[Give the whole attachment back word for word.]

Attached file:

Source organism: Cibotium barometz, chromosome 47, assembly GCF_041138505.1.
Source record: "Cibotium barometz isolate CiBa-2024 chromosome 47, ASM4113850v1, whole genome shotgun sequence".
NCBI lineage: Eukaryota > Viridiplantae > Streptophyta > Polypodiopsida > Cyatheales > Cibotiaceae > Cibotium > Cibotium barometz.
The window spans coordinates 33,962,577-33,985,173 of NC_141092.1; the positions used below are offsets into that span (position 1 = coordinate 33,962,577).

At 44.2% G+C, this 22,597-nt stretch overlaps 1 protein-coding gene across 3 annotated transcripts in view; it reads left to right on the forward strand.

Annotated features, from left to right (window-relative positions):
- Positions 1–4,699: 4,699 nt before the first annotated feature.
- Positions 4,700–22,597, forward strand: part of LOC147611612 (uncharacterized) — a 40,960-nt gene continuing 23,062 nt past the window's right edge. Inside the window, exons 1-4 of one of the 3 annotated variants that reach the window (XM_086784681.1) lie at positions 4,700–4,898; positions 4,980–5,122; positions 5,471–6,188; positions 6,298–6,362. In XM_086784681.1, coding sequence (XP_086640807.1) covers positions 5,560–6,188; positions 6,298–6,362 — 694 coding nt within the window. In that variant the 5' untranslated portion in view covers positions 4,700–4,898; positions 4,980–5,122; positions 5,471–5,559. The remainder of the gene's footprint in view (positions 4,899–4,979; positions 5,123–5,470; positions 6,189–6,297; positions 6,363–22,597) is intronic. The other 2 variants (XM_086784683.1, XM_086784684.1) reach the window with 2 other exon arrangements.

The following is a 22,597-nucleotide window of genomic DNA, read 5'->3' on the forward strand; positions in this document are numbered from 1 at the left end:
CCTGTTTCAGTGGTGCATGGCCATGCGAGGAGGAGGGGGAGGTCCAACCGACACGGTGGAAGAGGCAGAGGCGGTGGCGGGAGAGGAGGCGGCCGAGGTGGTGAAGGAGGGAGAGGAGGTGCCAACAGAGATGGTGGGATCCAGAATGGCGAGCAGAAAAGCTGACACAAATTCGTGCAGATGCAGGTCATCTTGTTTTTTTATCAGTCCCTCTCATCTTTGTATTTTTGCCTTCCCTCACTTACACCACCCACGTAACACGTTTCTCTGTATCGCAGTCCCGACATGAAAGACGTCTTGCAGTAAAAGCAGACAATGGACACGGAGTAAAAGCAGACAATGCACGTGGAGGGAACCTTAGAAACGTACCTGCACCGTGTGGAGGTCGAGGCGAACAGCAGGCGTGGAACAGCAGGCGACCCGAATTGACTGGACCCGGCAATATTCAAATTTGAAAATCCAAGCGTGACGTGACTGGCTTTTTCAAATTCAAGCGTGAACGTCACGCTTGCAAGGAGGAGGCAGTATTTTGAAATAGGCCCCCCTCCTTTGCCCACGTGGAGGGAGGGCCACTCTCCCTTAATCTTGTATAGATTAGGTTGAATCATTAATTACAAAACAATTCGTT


Source organism: Cibotium barometz, chromosome 47, assembly GCF_041138505.1.
Source record: "Cibotium barometz isolate CiBa-2024 chromosome 47, ASM4113850v1, whole genome shotgun sequence".
NCBI lineage: Eukaryota > Viridiplantae > Streptophyta > Polypodiopsida > Cyatheales > Cibotiaceae > Cibotium > Cibotium barometz.
The window spans coordinates 33,962,577-33,985,173 of NC_141092.1; the positions used below are offsets into that span (position 1 = coordinate 33,962,577).

At 44.2% G+C, this 22,597-nt stretch overlaps 1 protein-coding gene across 3 annotated transcripts in view; it reads left to right on the forward strand.

Annotated features, from left to right (window-relative positions):
- Positions 1–4,699: 4,699 nt before the first annotated feature.
- Positions 4,700–22,597, forward strand: part of LOC147611612 (uncharacterized) — a 40,960-nt gene continuing 23,062 nt past the window's right edge. Inside the window, exons 1-4 of one of the 3 annotated variants that reach the window (XM_086784681.1) lie at positions 4,700–4,898; positions 4,980–5,122; positions 5,471–6,188; positions 6,298–6,362. In XM_086784681.1, coding sequence (XP_086640807.1) covers positions 5,560–6,188; positions 6,298–6,362 — 694 coding nt within the window. In that variant the 5' untranslated portion in view covers positions 4,700–4,898; positions 4,980–5,122; positions 5,471–5,559. The remainder of the gene's footprint in view (positions 4,899–4,979; positions 5,123–5,470; positions 6,189–6,297; positions 6,363–22,597) is intronic. The other 2 variants (XM_086784683.1, XM_086784684.1) reach the window with 2 other exon arrangements.

The following is a 22,597-nucleotide window of genomic DNA, read 5'->3' on the forward strand; positions in this document are numbered from 1 at the left end:
CCTGTTTCAGTGGTGCATGGCCATGCGAGGAGGAGGGGGAGGTCCAACCGACACGGTGGAAGAGGCAGAGGCGGTGGCGGGAGAGGAGGCGGCCGAGGTGGTGAAGGAGGGAGAGGAGGTGCCAACAGAGATGGTGGGATCCAGAATGGCGAGCAGAAAAGCTGACACAAATTCGTGCAGATGCAGGTCATCTTGTTTTTTTATCAGTCCCTCTCATCTTTGTATTTTTGCCTTCCCTCACTTACACCACCCACGTAACACGTTTCTCTGTATCGCAGTCCCGACATGAAAGACGTCTTGCAGTAAAAGCAGACAATGGACACGGAGTAAAAGCAGACAATGCACGTGGAGGGAACCTTAGAAACGTACCTGCACCGTGTGGAGGTCGAGGCGAACAGCAGGCGTGGAACAGCAGGCGACCCGAATTGACTGGACCCGGCAATATTCAAATTTGAAAATCCAAGCGTGACGTGACTGGCTTTTTCAAATTCAAGCGTGAACGTCACGCTTGCAAGGAGGAGGCAGTATTTTGAAATAGGCCCCCCTCCTTTGCCCACGTGGAGGGAGGGCCACTCTCCCTTAATCTTGTATAGATTAGGTTGAATCATTAATTACAAAACAATTCGTT